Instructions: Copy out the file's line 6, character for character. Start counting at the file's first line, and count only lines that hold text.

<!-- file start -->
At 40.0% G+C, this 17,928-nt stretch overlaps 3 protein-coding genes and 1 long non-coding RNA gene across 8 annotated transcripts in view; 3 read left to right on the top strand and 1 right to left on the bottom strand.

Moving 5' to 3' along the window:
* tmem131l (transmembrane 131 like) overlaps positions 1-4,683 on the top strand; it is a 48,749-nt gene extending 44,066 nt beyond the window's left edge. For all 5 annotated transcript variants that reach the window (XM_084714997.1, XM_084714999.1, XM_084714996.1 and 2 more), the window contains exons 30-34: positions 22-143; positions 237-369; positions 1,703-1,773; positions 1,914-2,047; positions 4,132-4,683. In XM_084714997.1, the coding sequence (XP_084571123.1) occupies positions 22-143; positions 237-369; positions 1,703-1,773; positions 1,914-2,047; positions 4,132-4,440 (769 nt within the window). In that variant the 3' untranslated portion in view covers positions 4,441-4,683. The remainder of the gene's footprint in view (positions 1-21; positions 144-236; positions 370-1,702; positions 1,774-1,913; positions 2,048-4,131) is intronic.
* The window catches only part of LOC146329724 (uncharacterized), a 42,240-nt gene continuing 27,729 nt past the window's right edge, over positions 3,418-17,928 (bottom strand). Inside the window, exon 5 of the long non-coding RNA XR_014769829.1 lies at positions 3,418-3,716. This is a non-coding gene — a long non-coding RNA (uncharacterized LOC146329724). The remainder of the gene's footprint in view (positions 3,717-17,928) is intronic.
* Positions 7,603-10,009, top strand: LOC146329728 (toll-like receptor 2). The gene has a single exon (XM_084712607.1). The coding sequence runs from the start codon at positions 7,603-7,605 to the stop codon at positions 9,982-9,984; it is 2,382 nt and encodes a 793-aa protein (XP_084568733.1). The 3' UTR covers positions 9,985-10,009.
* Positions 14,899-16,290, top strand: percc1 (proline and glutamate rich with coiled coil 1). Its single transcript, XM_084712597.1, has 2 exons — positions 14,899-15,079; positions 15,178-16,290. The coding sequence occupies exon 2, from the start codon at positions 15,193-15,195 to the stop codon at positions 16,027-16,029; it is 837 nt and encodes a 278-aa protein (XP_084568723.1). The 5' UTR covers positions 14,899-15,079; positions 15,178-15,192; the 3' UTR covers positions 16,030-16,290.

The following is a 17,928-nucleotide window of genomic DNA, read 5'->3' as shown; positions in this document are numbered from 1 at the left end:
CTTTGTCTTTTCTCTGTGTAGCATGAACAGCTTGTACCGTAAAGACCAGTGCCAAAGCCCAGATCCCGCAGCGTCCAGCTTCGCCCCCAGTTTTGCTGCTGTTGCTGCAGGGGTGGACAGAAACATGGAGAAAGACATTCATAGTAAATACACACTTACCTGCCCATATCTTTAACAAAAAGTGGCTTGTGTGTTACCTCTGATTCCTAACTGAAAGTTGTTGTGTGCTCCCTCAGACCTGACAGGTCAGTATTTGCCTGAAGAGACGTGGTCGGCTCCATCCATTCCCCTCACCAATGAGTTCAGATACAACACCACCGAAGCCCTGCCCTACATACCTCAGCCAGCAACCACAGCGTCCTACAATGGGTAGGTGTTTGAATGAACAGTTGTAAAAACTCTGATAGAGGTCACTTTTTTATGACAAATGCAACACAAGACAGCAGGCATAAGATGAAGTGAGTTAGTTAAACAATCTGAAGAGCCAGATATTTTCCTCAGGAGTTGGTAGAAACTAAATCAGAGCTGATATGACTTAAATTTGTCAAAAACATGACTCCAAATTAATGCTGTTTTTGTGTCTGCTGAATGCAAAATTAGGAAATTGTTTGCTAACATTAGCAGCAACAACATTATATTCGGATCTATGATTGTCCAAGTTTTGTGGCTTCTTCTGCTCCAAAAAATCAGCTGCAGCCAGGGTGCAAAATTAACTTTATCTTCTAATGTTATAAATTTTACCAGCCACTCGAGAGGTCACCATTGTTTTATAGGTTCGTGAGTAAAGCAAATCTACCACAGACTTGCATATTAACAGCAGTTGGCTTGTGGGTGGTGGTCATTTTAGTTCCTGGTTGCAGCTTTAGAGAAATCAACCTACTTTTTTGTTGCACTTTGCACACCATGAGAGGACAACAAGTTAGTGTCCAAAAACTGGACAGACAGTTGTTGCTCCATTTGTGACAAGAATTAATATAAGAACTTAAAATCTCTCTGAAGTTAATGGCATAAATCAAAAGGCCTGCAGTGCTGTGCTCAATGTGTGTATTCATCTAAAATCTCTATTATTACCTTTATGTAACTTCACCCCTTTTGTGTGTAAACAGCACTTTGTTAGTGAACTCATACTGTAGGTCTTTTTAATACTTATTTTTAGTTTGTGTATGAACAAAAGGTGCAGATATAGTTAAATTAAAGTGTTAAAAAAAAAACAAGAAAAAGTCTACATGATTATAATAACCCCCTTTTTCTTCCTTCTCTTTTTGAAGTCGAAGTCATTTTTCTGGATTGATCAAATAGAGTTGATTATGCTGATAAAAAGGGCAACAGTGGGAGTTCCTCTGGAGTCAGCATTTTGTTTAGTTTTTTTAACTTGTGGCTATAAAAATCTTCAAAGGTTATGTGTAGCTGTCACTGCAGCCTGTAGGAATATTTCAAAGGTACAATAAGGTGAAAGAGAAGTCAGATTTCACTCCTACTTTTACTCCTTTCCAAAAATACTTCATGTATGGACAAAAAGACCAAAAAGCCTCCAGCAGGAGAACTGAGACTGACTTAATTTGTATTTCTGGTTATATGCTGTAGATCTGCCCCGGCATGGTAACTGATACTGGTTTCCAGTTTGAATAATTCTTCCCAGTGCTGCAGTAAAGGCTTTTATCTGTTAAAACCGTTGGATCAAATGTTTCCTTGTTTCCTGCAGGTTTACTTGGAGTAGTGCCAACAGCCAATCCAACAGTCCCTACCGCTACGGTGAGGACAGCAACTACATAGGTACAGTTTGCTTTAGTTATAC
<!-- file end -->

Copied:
* Positions 14,899-16,290, top strand: percc1 (proline and glutamate rich with coiled coil 1). Its single transcript, XM_084712597.1, has 2 exons — positions 14,899-15,079; positions 15,178-16,290. The coding sequence occupies exon 2, from the start codon at positions 15,193-15,195 to the stop codon at positions 16,027-16,029; it is 837 nt and encodes a 278-aa protein (XP_084568723.1). The 5' UTR covers positions 14,899-15,079; positions 15,178-15,192; the 3' UTR covers positions 16,030-16,290.